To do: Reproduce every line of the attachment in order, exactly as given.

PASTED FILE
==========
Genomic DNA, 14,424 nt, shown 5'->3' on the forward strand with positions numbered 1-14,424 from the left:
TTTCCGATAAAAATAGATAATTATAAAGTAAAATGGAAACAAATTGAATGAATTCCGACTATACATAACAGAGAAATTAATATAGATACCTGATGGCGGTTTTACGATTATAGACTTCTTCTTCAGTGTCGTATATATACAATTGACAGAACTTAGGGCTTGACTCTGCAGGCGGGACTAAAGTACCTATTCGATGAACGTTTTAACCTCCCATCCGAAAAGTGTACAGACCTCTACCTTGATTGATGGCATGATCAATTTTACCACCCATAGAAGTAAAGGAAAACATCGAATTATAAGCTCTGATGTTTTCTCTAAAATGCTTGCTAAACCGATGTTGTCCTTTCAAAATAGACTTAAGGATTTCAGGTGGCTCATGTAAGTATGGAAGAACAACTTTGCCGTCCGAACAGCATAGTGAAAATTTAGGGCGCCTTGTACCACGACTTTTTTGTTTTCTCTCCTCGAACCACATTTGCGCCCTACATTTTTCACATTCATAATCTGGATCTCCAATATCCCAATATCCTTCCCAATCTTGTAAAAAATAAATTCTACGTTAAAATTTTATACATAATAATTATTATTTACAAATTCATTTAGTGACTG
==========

Genomic DNA, 14,424 nt, shown 5'->3' on the forward strand with positions numbered 1-14,424 from the left:
TTTCCGATAAAAATAGATAATTATAAAGTAAAATGGAAACAAATTGAATGAATTCCGACTATACATAACAGAGAAATTAATATAGATACCTGATGGCGGTTTTACGATTATAGACTTCTTCTTCAGTGTCGTATATATACAATTGACAGAACTTAGGGCTTGACTCTGCAGGCGGGACTAAAGTACCTATTCGATGAACGTTTTAACCTCCCATCCGAAAAGTGTACAGACCTCTACCTTGATTGATGGCATGATCAATTTTACCACCCATAGAAGTAAAGGAAAACATCGAATTATAAGCTCTGATGTTTTCTCTAAAATGCTTGCTAAACCGATGTTGTCCTTTCAAAATAGACTTAAGGATTTCAGGTGGCTCATGTAAGTATGGAAGAACAACTTTGCCGTCCGAACAGCATAGTGAAAATTTAGGGCGCCTTGTACCACGACTTTTTTGTTTTCTCTCCTCGAACCACATTTGCGCCCTACATTTTTCACATTCATAATCTGGATCTCCAATATCCCAATATCCTTCCCAATCTTGTAAAAAATAAATTCTACGTTAAAATTTTATACATAATAATTATTATTTACAAATTCATTTAGTGACTG